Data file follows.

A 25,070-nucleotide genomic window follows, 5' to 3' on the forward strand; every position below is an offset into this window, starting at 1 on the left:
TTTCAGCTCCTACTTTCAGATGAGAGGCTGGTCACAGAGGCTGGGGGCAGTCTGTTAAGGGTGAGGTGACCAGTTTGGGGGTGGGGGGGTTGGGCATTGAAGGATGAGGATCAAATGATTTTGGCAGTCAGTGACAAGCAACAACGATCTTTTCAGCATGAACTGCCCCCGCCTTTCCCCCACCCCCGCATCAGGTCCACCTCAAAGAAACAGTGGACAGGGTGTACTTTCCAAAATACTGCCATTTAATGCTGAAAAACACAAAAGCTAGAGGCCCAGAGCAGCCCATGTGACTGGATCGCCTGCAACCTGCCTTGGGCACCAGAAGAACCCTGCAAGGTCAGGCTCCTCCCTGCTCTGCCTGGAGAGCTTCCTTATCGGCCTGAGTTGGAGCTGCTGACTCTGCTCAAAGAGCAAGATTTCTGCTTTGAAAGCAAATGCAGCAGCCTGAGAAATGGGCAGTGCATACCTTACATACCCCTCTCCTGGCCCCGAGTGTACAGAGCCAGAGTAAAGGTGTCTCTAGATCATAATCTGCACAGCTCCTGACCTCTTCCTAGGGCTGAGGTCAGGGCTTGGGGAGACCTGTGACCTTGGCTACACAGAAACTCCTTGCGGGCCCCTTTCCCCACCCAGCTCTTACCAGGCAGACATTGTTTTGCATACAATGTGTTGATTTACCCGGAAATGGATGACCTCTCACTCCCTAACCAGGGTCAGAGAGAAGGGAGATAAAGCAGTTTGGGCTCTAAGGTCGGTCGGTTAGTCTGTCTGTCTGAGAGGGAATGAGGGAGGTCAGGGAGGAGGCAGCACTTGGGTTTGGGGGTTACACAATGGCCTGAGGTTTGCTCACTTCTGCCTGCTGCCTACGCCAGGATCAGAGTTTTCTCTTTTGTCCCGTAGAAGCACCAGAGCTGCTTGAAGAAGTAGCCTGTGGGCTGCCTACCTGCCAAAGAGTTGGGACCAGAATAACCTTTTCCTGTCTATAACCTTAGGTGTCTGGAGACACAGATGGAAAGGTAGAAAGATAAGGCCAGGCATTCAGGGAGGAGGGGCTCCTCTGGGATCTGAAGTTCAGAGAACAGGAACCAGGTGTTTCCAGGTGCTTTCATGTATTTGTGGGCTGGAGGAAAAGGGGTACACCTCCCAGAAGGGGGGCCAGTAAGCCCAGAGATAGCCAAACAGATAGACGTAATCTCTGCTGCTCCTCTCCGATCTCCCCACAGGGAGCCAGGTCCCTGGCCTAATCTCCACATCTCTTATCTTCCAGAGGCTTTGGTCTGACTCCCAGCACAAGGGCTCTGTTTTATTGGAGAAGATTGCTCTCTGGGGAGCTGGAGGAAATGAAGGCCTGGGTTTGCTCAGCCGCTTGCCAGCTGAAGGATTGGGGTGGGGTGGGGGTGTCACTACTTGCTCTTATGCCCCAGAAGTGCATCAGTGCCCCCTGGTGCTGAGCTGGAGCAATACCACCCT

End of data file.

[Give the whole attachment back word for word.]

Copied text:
A 25,070-nucleotide genomic window follows, 5' to 3' on the forward strand; every position below is an offset into this window, starting at 1 on the left:
TTTCAGCTCCTACTTTCAGATGAGAGGCTGGTCACAGAGGCTGGGGGCAGTCTGTTAAGGGTGAGGTGACCAGTTTGGGGGTGGGGGGGTTGGGCATTGAAGGATGAGGATCAAATGATTTTGGCAGTCAGTGACAAGCAACAACGATCTTTTCAGCATGAACTGCCCCCGCCTTTCCCCCACCCCCGCATCAGGTCCACCTCAAAGAAACAGTGGACAGGGTGTACTTTCCAAAATACTGCCATTTAATGCTGAAAAACACAAAAGCTAGAGGCCCAGAGCAGCCCATGTGACTGGATCGCCTGCAACCTGCCTTGGGCACCAGAAGAACCCTGCAAGGTCAGGCTCCTCCCTGCTCTGCCTGGAGAGCTTCCTTATCGGCCTGAGTTGGAGCTGCTGACTCTGCTCAAAGAGCAAGATTTCTGCTTTGAAAGCAAATGCAGCAGCCTGAGAAATGGGCAGTGCATACCTTACATACCCCTCTCCTGGCCCCGAGTGTACAGAGCCAGAGTAAAGGTGTCTCTAGATCATAATCTGCACAGCTCCTGACCTCTTCCTAGGGCTGAGGTCAGGGCTTGGGGAGACCTGTGACCTTGGCTACACAGAAACTCCTTGCGGGCCCCTTTCCCCACCCAGCTCTTACCAGGCAGACATTGTTTTGCATACAATGTGTTGATTTACCCGGAAATGGATGACCTCTCACTCCCTAACCAGGGTCAGAGAGAAGGGAGATAAAGCAGTTTGGGCTCTAAGGTCGGTCGGTTAGTCTGTCTGTCTGAGAGGGAATGAGGGAGGTCAGGGAGGAGGCAGCACTTGGGTTTGGGGGTTACACAATGGCCTGAGGTTTGCTCACTTCTGCCTGCTGCCTACGCCAGGATCAGAGTTTTCTCTTTTGTCCCGTAGAAGCACCAGAGCTGCTTGAAGAAGTAGCCTGTGGGCTGCCTACCTGCCAAAGAGTTGGGACCAGAATAACCTTTTCCTGTCTATAACCTTAGGTGTCTGGAGACACAGATGGAAAGGTAGAAAGATAAGGCCAGGCATTCAGGGAGGAGGGGCTCCTCTGGGATCTGAAGTTCAGAGAACAGGAACCAGGTGTTTCCAGGTGCTTTCATGTATTTGTGGGCTGGAGGAAAAGGGGTACACCTCCCAGAAGGGGGGCCAGTAAGCCCAGAGATAGCCAAACAGATAGACGTAATCTCTGCTGCTCCTCTCCGATCTCCCCACAGGGAGCCAGGTCCCTGGCCTAATCTCCACATCTCTTATCTTCCAGAGGCTTTGGTCTGACTCCCAGCACAAGGGCTCTGTTTTATTGGAGAAGATTGCTCTCTGGGGAGCTGGAGGAAATGAAGGCCTGGGTTTGCTCAGCCGCTTGCCAGCTGAAGGATTGGGGTGGGGTGGGGGTGTCACTACTTGCTCTTATGCCCCAGAAGTGCATCAGTGCCCCCTGGTGCTGAGCTGGAGCAATACCACCCT